During a week which saw global equity markets suffer their largest losses in two years and broader market volatility pick up, foreign exchange markets were surprisingly calm. A flight to safety benefitted the US dollar, which finished higher against a basket of currencies for the second consecutive week; and the Japanese yen, which at one point on Friday threatened the major technical level of 108 per dollar. Meanwhile, bitcoin appeared to find a bottom at $6,000.
Traders piled into dollars during the Dow Jones’ 1300-point fall last week (the index was down more than 2,000 points on both Wednesday and Friday) as the relative safety of the US currency outweighed a downward revision to US interest rate expectations. The dollar’s long-term prospects appear to have taken a turn for the worse after derivatives markets repriced to suggest only 2.3 US rate hikes this year, down from 2.8 hikes a week earlier.
Going forward, the dollar will suffer on the back of strength in the global economy, thinks founder of Exante Data, Jens Nordvig.
In reference to EUR/USD – the world’s most actively traded dollar pair – Nordvig told CNBC reporters on Monday that “dips should be used to add to long exposure [to add short dollar exposure].”
EUR/USD tested as low as 1.22 on Friday before a bout of dollar profit-taking drove the price back up to 1.225 for a loss on the week of 1.7%.
The US Dollar Index climbed 1.3% and back through 90.0 (to 90.32) and has now made back nearly half of January’s losses. In January, a 3% decline marked the index’s worst monthly performance in two years.
Dollar traders can look forward to the release of January’s US inflation data on Wednesday. Headline inflation, which fell sharply and missed forecasts in December, is expected to pick up to 0.3% from 0.1%.
Given the turmoil in equity markets, it was inevitable that the dollar would suffer against the yen – the FX world’s premier safe haven. USD/JPY fell at one stage to test the major support level of 108, from which the market bounced to end the week at 108.77, down 1.2%. A clean break of the level in the days or weeks ahead will be highly significant for USD/JPY which, barring one failed breakout in September, has been range-bound between 108 and 114.5-115.0 since early 2017. Sub-108 prices will perhaps surprise the team at UBS, who predicted in December that the dollar would do best this year against the yen.
Sterling investors were unnerved on Friday when the EU’s chief Brexit negotiator, Michel Barnier, warned that a transitional deal between the EU and the UK was “not a given,” as some investors had come to believe.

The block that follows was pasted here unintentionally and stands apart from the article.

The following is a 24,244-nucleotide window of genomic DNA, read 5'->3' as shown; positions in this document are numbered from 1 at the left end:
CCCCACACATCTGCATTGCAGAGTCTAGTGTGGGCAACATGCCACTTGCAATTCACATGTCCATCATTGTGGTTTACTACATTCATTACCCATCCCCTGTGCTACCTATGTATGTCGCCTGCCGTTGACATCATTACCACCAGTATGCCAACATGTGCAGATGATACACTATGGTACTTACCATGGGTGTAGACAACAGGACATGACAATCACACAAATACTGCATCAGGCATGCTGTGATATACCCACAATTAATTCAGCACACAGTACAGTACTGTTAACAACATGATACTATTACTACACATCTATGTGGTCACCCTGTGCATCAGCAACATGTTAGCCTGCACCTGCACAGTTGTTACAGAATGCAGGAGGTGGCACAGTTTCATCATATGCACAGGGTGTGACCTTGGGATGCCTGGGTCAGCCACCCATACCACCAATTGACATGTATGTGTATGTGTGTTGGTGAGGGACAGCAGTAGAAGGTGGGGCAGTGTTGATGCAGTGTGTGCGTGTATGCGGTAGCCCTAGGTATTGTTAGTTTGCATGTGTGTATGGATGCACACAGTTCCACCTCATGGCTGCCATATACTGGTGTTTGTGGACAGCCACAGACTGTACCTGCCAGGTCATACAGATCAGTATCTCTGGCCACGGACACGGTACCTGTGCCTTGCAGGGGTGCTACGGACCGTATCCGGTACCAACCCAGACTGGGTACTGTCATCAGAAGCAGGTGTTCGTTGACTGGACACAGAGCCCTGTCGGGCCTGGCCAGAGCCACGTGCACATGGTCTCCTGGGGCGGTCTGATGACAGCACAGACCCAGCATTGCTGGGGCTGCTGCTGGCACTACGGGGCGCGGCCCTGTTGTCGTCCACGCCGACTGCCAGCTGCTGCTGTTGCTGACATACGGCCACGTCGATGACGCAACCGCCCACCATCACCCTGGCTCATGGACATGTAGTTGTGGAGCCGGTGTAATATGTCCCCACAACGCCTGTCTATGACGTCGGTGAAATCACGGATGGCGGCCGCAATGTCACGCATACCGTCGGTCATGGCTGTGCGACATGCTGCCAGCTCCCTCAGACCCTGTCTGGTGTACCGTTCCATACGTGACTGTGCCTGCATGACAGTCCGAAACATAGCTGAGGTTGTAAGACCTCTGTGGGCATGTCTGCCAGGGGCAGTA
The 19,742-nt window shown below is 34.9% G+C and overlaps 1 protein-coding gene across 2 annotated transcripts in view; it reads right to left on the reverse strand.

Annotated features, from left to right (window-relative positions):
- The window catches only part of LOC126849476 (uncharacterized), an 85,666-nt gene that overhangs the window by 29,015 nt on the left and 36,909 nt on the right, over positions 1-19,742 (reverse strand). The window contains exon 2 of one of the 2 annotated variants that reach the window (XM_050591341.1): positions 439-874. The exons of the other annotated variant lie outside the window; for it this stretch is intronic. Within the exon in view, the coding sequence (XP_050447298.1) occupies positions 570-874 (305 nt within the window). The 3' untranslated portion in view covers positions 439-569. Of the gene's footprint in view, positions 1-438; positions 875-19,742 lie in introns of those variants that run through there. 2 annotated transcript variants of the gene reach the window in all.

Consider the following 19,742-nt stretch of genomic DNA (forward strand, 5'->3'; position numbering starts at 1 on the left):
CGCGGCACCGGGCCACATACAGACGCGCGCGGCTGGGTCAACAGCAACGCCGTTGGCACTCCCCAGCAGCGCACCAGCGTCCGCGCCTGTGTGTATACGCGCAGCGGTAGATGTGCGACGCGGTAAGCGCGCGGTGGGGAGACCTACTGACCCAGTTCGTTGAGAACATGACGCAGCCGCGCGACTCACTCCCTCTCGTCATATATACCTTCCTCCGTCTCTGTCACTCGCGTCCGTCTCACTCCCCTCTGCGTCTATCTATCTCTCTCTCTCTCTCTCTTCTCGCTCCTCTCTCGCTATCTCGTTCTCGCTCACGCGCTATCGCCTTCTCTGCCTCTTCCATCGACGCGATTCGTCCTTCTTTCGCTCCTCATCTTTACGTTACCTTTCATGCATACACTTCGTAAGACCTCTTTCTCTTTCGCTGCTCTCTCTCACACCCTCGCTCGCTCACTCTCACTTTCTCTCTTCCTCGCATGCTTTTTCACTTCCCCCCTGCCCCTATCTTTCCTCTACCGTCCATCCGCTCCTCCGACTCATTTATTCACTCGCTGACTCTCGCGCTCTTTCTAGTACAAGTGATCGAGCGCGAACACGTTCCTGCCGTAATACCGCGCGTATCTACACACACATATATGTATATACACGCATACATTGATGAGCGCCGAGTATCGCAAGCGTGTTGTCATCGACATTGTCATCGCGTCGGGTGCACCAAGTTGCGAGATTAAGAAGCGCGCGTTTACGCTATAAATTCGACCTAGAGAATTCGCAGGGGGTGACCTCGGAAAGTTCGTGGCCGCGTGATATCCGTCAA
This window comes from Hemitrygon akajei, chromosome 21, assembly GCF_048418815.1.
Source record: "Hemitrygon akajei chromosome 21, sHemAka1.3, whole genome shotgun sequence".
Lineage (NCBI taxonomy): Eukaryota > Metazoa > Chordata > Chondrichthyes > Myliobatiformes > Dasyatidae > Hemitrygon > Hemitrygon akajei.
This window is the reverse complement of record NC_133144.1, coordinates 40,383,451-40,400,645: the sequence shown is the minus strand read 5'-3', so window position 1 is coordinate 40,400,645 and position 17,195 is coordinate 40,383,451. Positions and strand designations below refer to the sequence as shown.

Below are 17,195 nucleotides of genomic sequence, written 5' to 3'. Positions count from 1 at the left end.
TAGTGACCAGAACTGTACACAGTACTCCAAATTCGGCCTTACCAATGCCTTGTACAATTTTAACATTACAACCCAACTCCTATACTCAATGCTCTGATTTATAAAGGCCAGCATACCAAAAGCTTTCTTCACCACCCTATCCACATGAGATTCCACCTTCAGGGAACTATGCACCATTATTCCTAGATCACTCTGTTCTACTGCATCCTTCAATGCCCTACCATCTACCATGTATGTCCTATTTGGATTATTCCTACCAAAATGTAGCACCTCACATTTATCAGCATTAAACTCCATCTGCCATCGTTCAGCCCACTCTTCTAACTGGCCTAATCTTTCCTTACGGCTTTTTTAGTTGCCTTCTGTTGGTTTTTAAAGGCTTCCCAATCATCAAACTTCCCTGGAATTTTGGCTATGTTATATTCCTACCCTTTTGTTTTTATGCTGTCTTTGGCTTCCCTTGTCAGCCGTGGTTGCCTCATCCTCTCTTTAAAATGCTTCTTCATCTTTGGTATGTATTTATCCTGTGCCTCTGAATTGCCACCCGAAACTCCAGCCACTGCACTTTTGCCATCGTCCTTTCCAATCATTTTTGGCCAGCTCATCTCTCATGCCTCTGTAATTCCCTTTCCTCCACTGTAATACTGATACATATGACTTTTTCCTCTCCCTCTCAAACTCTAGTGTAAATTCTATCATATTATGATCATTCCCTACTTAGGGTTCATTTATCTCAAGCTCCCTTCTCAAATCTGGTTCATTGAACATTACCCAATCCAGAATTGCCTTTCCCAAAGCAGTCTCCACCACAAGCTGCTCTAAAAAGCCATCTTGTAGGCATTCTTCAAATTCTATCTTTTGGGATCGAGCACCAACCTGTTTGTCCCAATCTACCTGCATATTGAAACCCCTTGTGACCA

“Our partners [British negotiators] have set out a number of disagreements which I see as substantial. To be frank, if these disagreements persist, transition is not a given,” said Barnier at a press conference in Brussels.
GBP/USD fell in response to Barnier’s comments from levels close to 1.40 to 1.3765, before settling for the week down 2% at 1.3825.
Like the US, the UK will release important inflation data next week. However, unlike the US, the UK is set to announce a fall in consumer prices according to economist forecasts. A fall for January of 0.6%, as predicted, would mark only the fourth time since the UK’s vote to leave the European Union in June 2016 that British consumer prices have fallen.
After tumbling to $6,000 on Tuesday – 70% below December’s high of $19,900 – bitcoin ended the week marginally higher at $8,664.
Bitcoin’s rise amid a stampede away from risky assets appears at first to be wildly paradoxical given its notorious volatility, but the move in fact supports claims that cryptocurrencies are an asset class of their own, independent of any individual country or company, which can therefore act as a haven during difficult times for the broader market.
Stakeholders in cryptocurrency exchanges continue to do their best to entice investors into buying bitcoin. One such stakeholder, Thomas Glucksmann, head of business development at Gatecoin, did so by saying midweek that there is “no reason why we couldn’t see bitcoin pushing $50,000 by December.” As reasons for his extreme optimism, Glucksmann cited better regulation, such as that introduced recently in South Korea, as well as technological developments and the entrance of institutional capital into the market.